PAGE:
July 29, 2014
One question often asked by readers of Innovation the NASA Way is the obvious: “How can I bring the lessons learned from these chapters into my workplace? I don’t work in a matrix-managed organization and I don’t have limitless budgets at my disposal.” It is a legitimate question, and one that deserves explanation beyond the book.
NASA, always innovative, has experienced two periods of extreme excellence with the quality and speed of solutions implemented to meet the enormous challenges it faced. The first period was the space race, roughly 1957 to 1972, the desperate effort to catch up with the Soviet Union’s impressive accomplishments in space. The United States would later exceed these accomplishments by landing humans on the moon and exploring it. This period was unique in that the resources were vast—5 percent of the federal budget and a combined workforce of almost 400,000 people were marshaled to meet the challenge.
A second period of impressive achievement was a descendant of the first, a quieter race to beat the Russians in robotic, unmanned exploration of the solar system, which lasted roughly from 1962 to 1988. It began with the first robotic exploration of Venus and Mars, encompassed all the outer planets, and finally back to Mars to stay. Both the United States and USSR made great strides despite streamlined budgets—the expenditures were just a small fraction of what was being spent for the race to land men on the moon. In the end, both nations excelled at the exploration of the solar system, each playing to its strengths.
In both eras, the behaviors and ideas that drove successful and effective innovation at NASA were generally similar. Boldness, daring and passion were the rallying cry, and these notions supported an environment in which greatness flourished. We see this today in the continued operation of the International Space Station, and more starkly in the astounding success of the Mars rovers Opportunity (still operating after a decade on Mars) and Curiosity (just now finishing its two-year primary mission and poised for many more years of exploration).
The question is how can these broad notions create workable solutions that can be applied to business or government operations that function in an entirely different environment?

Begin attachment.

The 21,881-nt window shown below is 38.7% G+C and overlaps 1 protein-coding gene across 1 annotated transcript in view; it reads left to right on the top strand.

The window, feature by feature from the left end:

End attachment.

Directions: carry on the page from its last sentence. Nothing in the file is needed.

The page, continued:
The lessons in Innovation the NASA Way are not dissimilar to much of what has been written by leaders like Steve Jobs about Apple and other great companies known for innovation in the 21st century. Of the major ideas espoused in The Innovation Secrets of Steve Jobs, we were aligned on many. That’s not a coincidence, nor is it brilliance on my part. It is simply that these are the things that work, universal principles that can be applied almost anywhere to foster sometimes radical and often vast change.
Innovation the NASA Way
Innovation Secrets of Steve Jobs
I would add to the above collection of concepts:
There were people at NASA analogous to leaders like Steve Jobs, including James Webb (NASA administrator, 1961-1968), Wernher von Braun (head of the Marshall Spaceflight Center, 1957-1975) and Robert Gilruth (director of the Manned Spaceflight Center, 1958-1972) George Mueller (associate administrator of the Office of Manned Spaceflight, 1963-1970), Chris Craft (director of the Johnson Spaceflight Center, 1958-1982) and George Low (deputy administrator, 1958-1976).
There were many others, but these were the prime movers and shakers in the manned spaceflight program during that first tumultuous decade leading up to the moon landings and the next 10 years, which saw the development of the space shuttle. Collectively they shepherded NASA through two of its richest decades and some of its greatest challenges. Others would man the front lines of innovation at other field centers. William Pickering, Bruce Murray and Lew Allen, all of JPL/Caltech, come to mind.
What common traits did these leaders possess, and what did they transmit to the rank-and-file of NASA and its many contractors?
Perhaps above all, these leaders instilled their own sense of mission in the rank-and-file of NASA and its suppliers and partners. One example is an Apollo-era technician who was working on the Saturn V rocket shortly before a moon flight. One of the astronauts rode up the launch tower to visit “his” rocket, and came upon the technician working on one of the complex internal components. After being chastised by the technician (nobody else was supposed to be near the rocket at that time), the astronaut indentified himself as one of the men who would be flying the beast in a day or two. The technician grew quiet and then calmly shook the astronaut’s hand and said, looking him squarely in the eye, “I just want you to know that this mission will not fail because of me.” That technician exhibited the dedication, passion and drive that infused the organization. He was a person with a mission to exceed expectations and support innovative greatness. NASA was and still is full of them.
NASA has changed, as has the world that created it. The open federal checkbook has all but closed, the mission has changed and the workforce has diversified. But to this day, those driving principles foster innovation and the processes necessary to fulfill its promise. These ideas are transplantable to most any organization, regardless of size, product or service, because they create an environment and organizational structure that can create great thinking and greater achievements.
What’s your mission?
Rod Pyle of Pasadena, California, is former vice president of communications for the World Space Foundation and author of Innovation the NASA Way.
July 29, 2014